Hong: As I mentioned earlier, I struggled with my skin early on in life. I was massively insecure, and I didn’t feel beautiful. It may seem superficial, but it did significantly affect my personal development and confidence back then. I felt discouraged to speak up if I had a big pimple on my nose because I didn’t want to draw attention. For years, I felt stuck in this seemingly endless cycle of buying a product that I really thought would be the magic solution to all my problems, then getting down when it ended up not working. I don’t want anyone to have to live through the years of frustration that I did. The skincare community is hands down the most supportive online community I’ve ever been a part of — people are so delighted to help and raise each other. You very likely might just end up genuinely becoming friends with people you meet here.
I also believe that these days consumers have a growing amount of power to set standards for brands. Especially in a category as competitive as beauty, brands are continually looking to be aligned with their customers. A notable example of this has been the “canceling” of brands who have failed to demonstrate character in response to the Black Lives Matter movement. As consumers, we can shape the future of beauty by choosing to support brands who take accountability, whether it’s by advocating for a fundamental humanitarian issue or by formulating with only the safest and most productive ingredients.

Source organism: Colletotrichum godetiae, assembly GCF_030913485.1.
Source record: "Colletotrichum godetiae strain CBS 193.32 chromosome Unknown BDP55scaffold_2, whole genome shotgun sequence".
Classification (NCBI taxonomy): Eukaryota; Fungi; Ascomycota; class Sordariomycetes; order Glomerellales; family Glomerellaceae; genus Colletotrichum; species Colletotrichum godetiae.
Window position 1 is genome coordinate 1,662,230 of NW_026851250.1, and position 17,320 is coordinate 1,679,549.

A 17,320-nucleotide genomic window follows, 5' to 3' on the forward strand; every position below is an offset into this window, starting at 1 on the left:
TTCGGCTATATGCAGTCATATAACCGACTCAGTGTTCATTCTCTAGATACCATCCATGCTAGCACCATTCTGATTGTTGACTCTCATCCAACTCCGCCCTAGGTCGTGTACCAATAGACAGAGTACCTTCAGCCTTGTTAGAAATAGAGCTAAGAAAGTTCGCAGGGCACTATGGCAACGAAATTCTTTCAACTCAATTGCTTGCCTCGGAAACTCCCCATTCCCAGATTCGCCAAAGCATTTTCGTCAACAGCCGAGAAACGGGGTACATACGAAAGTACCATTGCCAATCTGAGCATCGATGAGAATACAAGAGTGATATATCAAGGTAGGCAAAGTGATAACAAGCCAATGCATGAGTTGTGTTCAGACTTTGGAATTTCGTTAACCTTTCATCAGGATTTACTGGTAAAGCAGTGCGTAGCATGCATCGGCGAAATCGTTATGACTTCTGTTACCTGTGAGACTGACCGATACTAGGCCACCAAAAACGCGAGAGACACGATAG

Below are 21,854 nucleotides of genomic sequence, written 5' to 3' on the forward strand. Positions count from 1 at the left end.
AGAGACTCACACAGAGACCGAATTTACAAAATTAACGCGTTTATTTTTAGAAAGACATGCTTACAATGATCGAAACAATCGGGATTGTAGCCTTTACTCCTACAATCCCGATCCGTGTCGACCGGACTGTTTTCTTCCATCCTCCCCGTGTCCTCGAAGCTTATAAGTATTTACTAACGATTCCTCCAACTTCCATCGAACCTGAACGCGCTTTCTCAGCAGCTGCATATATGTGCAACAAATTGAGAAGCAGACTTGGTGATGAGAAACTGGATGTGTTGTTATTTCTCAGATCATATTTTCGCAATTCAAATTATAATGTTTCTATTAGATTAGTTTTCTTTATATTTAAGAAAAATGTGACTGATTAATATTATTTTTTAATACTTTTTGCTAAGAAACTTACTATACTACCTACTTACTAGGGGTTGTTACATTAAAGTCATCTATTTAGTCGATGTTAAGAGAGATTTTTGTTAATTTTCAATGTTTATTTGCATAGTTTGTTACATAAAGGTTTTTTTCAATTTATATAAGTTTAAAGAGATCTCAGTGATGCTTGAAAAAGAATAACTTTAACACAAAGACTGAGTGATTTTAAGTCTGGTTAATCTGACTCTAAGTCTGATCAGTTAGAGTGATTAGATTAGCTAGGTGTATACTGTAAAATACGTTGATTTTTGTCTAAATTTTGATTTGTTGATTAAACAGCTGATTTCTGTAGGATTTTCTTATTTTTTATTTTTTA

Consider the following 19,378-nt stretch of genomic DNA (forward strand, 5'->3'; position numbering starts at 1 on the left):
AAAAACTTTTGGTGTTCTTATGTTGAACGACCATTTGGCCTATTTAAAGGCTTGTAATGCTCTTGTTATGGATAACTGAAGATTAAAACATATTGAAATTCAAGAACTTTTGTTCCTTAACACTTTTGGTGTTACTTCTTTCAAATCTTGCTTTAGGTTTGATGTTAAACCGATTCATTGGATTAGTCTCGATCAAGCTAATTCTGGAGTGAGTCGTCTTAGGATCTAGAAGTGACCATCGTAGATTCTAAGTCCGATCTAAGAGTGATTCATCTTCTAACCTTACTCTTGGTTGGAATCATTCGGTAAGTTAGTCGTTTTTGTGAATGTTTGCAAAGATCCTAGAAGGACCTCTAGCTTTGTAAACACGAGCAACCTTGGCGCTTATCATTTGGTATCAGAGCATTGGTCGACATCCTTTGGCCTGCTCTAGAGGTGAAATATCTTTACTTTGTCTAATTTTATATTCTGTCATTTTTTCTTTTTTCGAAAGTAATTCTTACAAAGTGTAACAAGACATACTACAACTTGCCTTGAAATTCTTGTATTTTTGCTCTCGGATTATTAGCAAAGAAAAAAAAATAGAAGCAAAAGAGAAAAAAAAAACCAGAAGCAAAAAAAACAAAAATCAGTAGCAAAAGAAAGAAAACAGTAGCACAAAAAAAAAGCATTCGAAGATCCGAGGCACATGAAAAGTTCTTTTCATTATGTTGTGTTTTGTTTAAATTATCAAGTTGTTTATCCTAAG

By sharing honest experiences with a brand and its products, we can finally push for transparency in a historically opaque industry. I am so motivated to create a future where consumers will finally have access to data and a community that empowers them to make the most informed decisions for their skin health. To create a future where the next person won’t have to spend several years searching for products that make them feel confident again. Can you imagine a world where our beauty products, and the infrastructure of this industry, are fundamentally designed to make us feel beautiful? That’s where we’re headed.